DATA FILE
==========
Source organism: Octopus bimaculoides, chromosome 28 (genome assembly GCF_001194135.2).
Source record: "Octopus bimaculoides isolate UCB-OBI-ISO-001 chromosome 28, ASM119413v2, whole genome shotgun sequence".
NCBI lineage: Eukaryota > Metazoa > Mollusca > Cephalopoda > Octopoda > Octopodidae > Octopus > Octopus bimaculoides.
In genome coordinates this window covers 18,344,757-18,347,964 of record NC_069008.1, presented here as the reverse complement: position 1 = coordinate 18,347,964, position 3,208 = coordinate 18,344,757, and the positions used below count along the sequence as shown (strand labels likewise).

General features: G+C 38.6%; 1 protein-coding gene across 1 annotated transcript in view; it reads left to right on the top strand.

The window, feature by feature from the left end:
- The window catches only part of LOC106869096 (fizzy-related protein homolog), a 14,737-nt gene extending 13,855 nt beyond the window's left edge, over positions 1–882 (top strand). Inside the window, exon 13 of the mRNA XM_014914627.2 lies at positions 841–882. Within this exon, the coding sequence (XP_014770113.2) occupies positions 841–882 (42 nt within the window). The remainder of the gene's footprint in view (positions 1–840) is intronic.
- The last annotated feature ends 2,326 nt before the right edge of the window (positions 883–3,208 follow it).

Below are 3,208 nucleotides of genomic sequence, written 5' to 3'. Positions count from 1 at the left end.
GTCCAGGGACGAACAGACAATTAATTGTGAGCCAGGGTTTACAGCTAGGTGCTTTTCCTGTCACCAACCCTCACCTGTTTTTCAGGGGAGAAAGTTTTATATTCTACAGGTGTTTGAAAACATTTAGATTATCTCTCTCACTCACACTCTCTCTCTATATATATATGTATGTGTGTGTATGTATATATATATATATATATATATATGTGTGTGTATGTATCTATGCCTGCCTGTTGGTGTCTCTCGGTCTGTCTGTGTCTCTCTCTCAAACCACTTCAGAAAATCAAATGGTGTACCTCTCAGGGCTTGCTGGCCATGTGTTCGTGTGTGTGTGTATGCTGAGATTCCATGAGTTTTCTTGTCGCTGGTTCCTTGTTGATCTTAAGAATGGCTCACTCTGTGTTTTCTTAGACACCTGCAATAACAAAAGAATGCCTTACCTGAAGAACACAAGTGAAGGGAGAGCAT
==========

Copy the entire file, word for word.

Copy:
Source organism: Octopus bimaculoides, chromosome 28 (genome assembly GCF_001194135.2).
Source record: "Octopus bimaculoides isolate UCB-OBI-ISO-001 chromosome 28, ASM119413v2, whole genome shotgun sequence".
NCBI lineage: Eukaryota > Metazoa > Mollusca > Cephalopoda > Octopoda > Octopodidae > Octopus > Octopus bimaculoides.
In genome coordinates this window covers 18,344,757-18,347,964 of record NC_069008.1, presented here as the reverse complement: position 1 = coordinate 18,347,964, position 3,208 = coordinate 18,344,757, and the positions used below count along the sequence as shown (strand labels likewise).

General features: G+C 38.6%; 1 protein-coding gene across 1 annotated transcript in view; it reads left to right on the top strand.

The window, feature by feature from the left end:
- The window catches only part of LOC106869096 (fizzy-related protein homolog), a 14,737-nt gene extending 13,855 nt beyond the window's left edge, over positions 1–882 (top strand). Inside the window, exon 13 of the mRNA XM_014914627.2 lies at positions 841–882. Within this exon, the coding sequence (XP_014770113.2) occupies positions 841–882 (42 nt within the window). The remainder of the gene's footprint in view (positions 1–840) is intronic.
- The last annotated feature ends 2,326 nt before the right edge of the window (positions 883–3,208 follow it).

Below are 3,208 nucleotides of genomic sequence, written 5' to 3'. Positions count from 1 at the left end.
GTCCAGGGACGAACAGACAATTAATTGTGAGCCAGGGTTTACAGCTAGGTGCTTTTCCTGTCACCAACCCTCACCTGTTTTTCAGGGGAGAAAGTTTTATATTCTACAGGTGTTTGAAAACATTTAGATTATCTCTCTCACTCACACTCTCTCTCTATATATATATGTATGTGTGTGTATGTATATATATATATATATATATATATGTGTGTGTATGTATCTATGCCTGCCTGTTGGTGTCTCTCGGTCTGTCTGTGTCTCTCTCTCAAACCACTTCAGAAAATCAAATGGTGTACCTCTCAGGGCTTGCTGGCCATGTGTTCGTGTGTGTGTGTATGCTGAGATTCCATGAGTTTTCTTGTCGCTGGTTCCTTGTTGATCTTAAGAATGGCTCACTCTGTGTTTTCTTAGACACCTGCAATAACAAAAGAATGCCTTACCTGAAGAACACAAGTGAAGGGAGAGCAT